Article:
Thank you for your interest in pet adoption! Whether you’re just looking, or you’re ready to adopt, we’re here to provide the necessary information for adopters to help their pets adjust to life in their new home.

Adopting a pet comes with numerous advantages including:

  • You’re saving a life. Millions of healthy, adoptable pets are euthanized every year simply for a lack of a home. When you adopt your pet from a shelter or rescue group, you’re giving a deserving pet a loving home.
  • Many adoptable pets are already trained.
  • When you adopt an older pet, you will often get a sense of their personality and temperament. You also already know their full grown size!
  • An adoption fee can save you money! Adoption fees often include vaccinations, spay/neutering, microchips and other veterinary costs to help prepare the pet for a new home.

There are all types of pets waiting for their forever homes. Did you know…

  • 25% of adoptable pets are purebreds.
  • There are many puppies and kittens available for adoption.
  • You can also adopt birds, horses, rabbits, and a variety of other small and furry pets.
  • Most adoptable pets are happy, healthy, house-trained, high quality pets.

As you begin your search for a new family member, there are a few important things to keep in mind. Most importantly, you need to think through what will be a good fit for both your family and the pet. Thinking through the lifestyle and needs of both your family and your future pet will help ensure you find the right companion.

Here are some important considerations to help you and your family identity some of the qualities you would like in a new companion animal:

  • Activity Level – It’s important to consider the energy level of your future pet to ensure it matches that of your family.
  • Household Type – The amount of space in your home is an important factor in determining the right adoptable pet for you — a large home or a studio apartment affects the type of pet that makes sense for your current situation. Additional considerations are things like yard space — are you living in the suburbs or the city, do you have access to outside space, etc.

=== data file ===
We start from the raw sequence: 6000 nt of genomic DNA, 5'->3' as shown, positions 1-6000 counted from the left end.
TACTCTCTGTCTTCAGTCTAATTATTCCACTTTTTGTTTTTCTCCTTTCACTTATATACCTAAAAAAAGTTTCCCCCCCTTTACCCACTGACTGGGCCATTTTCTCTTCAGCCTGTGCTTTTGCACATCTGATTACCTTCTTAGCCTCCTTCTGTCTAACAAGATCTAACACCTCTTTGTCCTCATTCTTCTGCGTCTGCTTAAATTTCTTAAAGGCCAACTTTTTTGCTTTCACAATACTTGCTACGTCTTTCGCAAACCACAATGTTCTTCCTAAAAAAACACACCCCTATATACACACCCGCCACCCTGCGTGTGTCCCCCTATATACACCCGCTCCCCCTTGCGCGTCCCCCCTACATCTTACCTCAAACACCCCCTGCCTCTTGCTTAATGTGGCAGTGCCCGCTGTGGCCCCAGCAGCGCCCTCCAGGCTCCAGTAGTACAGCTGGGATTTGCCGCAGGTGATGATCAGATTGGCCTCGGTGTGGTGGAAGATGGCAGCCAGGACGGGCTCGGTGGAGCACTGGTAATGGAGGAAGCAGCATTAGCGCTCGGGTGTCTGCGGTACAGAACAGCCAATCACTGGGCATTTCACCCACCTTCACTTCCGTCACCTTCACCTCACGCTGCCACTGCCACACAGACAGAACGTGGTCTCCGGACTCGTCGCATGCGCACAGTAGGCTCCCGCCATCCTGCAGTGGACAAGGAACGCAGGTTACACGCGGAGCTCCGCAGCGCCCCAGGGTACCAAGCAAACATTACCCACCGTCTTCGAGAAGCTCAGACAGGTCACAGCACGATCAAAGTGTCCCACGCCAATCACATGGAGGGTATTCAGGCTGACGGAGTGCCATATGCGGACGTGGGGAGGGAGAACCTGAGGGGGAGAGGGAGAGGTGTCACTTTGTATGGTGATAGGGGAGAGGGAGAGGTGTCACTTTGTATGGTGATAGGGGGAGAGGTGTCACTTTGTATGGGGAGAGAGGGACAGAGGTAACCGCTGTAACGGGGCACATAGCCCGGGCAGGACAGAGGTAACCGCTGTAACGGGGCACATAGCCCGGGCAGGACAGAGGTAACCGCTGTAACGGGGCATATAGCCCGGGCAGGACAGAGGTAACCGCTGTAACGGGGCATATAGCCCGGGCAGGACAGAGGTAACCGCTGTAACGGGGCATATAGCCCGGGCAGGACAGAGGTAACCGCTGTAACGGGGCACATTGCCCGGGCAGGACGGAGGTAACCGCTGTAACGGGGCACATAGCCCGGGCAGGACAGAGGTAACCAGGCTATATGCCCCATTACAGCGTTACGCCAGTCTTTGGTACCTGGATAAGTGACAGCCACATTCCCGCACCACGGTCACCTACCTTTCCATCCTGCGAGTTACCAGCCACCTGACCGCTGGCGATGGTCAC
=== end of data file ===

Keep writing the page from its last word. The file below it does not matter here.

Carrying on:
• Family Dynamic – If you live in a hectic, loud home with kids running around, that should be considered. Or, if you have other pets, you will want to ensure your new companion will get along with everyone already living in your home.
  • How much time do you have to spend with a pet – We also encourage you think about whether you’d like a pet that both gives and needs a lot of attention, or would you prefer a pet that is more independent?
  • Training – Many adoptable pets are already trained, but you should certainly consider the amount of training you want to do to determine both the type and age of your new companion pet.

There are many more possible considerations — gender, allergies, etc. — so the best way to help ensure your family makes the best decision is to consult an adoption counselor at your local shelter or rescue. They will be able to help you narrow in on selecting a pet that will match your lifestyle, while also ensuring your lifestyle matches the needs of the pet.

Good luck in your search!